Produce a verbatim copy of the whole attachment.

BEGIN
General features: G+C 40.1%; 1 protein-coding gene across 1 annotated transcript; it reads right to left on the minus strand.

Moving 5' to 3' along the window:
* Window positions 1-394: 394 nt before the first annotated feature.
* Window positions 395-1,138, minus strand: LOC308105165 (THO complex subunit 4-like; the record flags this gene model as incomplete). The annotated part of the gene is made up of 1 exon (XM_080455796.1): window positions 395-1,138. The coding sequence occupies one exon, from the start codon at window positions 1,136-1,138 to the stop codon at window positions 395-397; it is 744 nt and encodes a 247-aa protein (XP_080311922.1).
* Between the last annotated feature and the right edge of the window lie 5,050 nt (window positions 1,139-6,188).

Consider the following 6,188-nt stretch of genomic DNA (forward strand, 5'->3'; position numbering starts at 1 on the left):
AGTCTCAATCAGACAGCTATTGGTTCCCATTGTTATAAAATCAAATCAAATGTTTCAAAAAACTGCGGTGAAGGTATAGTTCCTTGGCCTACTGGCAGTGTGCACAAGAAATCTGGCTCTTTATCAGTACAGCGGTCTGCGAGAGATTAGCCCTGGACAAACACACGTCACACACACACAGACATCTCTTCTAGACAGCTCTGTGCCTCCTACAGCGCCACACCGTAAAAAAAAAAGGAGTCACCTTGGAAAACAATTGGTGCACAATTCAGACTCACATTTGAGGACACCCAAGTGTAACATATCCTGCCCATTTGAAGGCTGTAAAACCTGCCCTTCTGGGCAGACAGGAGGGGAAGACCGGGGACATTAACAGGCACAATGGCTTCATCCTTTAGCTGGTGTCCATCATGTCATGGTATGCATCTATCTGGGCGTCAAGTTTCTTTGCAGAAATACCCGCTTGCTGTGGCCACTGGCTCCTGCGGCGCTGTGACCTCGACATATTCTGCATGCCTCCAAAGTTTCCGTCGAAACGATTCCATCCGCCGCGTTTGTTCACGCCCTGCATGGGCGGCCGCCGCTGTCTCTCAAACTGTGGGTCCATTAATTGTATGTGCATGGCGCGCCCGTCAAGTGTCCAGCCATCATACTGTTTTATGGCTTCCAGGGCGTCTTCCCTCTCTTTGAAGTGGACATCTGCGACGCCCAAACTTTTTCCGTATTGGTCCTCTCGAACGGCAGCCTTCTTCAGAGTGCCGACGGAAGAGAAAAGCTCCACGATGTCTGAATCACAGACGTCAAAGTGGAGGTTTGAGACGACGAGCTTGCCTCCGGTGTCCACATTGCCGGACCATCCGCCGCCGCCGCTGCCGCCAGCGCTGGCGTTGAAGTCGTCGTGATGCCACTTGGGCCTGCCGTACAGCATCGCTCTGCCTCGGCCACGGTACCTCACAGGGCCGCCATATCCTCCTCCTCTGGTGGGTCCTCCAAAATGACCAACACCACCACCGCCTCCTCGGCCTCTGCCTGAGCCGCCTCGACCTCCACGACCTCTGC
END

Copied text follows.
General features: G+C 40.1%; 1 protein-coding gene across 1 annotated transcript; it reads right to left on the minus strand.

Moving 5' to 3' along the window:
* Window positions 1-394: 394 nt before the first annotated feature.
* Window positions 395-1,138, minus strand: LOC308105165 (THO complex subunit 4-like; the record flags this gene model as incomplete). The annotated part of the gene is made up of 1 exon (XM_080455796.1): window positions 395-1,138. The coding sequence occupies one exon, from the start codon at window positions 1,136-1,138 to the stop codon at window positions 395-397; it is 744 nt and encodes a 247-aa protein (XP_080311922.1).
* Between the last annotated feature and the right edge of the window lie 5,050 nt (window positions 1,139-6,188).

Consider the following 6,188-nt stretch of genomic DNA (forward strand, 5'->3'; position numbering starts at 1 on the left):
AGTCTCAATCAGACAGCTATTGGTTCCCATTGTTATAAAATCAAATCAAATGTTTCAAAAAACTGCGGTGAAGGTATAGTTCCTTGGCCTACTGGCAGTGTGCACAAGAAATCTGGCTCTTTATCAGTACAGCGGTCTGCGAGAGATTAGCCCTGGACAAACACACGTCACACACACACAGACATCTCTTCTAGACAGCTCTGTGCCTCCTACAGCGCCACACCGTAAAAAAAAAAGGAGTCACCTTGGAAAACAATTGGTGCACAATTCAGACTCACATTTGAGGACACCCAAGTGTAACATATCCTGCCCATTTGAAGGCTGTAAAACCTGCCCTTCTGGGCAGACAGGAGGGGAAGACCGGGGACATTAACAGGCACAATGGCTTCATCCTTTAGCTGGTGTCCATCATGTCATGGTATGCATCTATCTGGGCGTCAAGTTTCTTTGCAGAAATACCCGCTTGCTGTGGCCACTGGCTCCTGCGGCGCTGTGACCTCGACATATTCTGCATGCCTCCAAAGTTTCCGTCGAAACGATTCCATCCGCCGCGTTTGTTCACGCCCTGCATGGGCGGCCGCCGCTGTCTCTCAAACTGTGGGTCCATTAATTGTATGTGCATGGCGCGCCCGTCAAGTGTCCAGCCATCATACTGTTTTATGGCTTCCAGGGCGTCTTCCCTCTCTTTGAAGTGGACATCTGCGACGCCCAAACTTTTTCCGTATTGGTCCTCTCGAACGGCAGCCTTCTTCAGAGTGCCGACGGAAGAGAAAAGCTCCACGATGTCTGAATCACAGACGTCAAAGTGGAGGTTTGAGACGACGAGCTTGCCTCCGGTGTCCACATTGCCGGACCATCCGCCGCCGCCGCTGCCGCCAGCGCTGGCGTTGAAGTCGTCGTGATGCCACTTGGGCCTGCCGTACAGCATCGCTCTGCCTCGGCCACGGTACCTCACAGGGCCGCCATATCCTCCTCCTCTGGTGGGTCCTCCAAAATGACCAACACCACCACCGCCTCCTCGGCCTCTGCCTGAGCCGCCTCGACCTCCACGACCTCTGC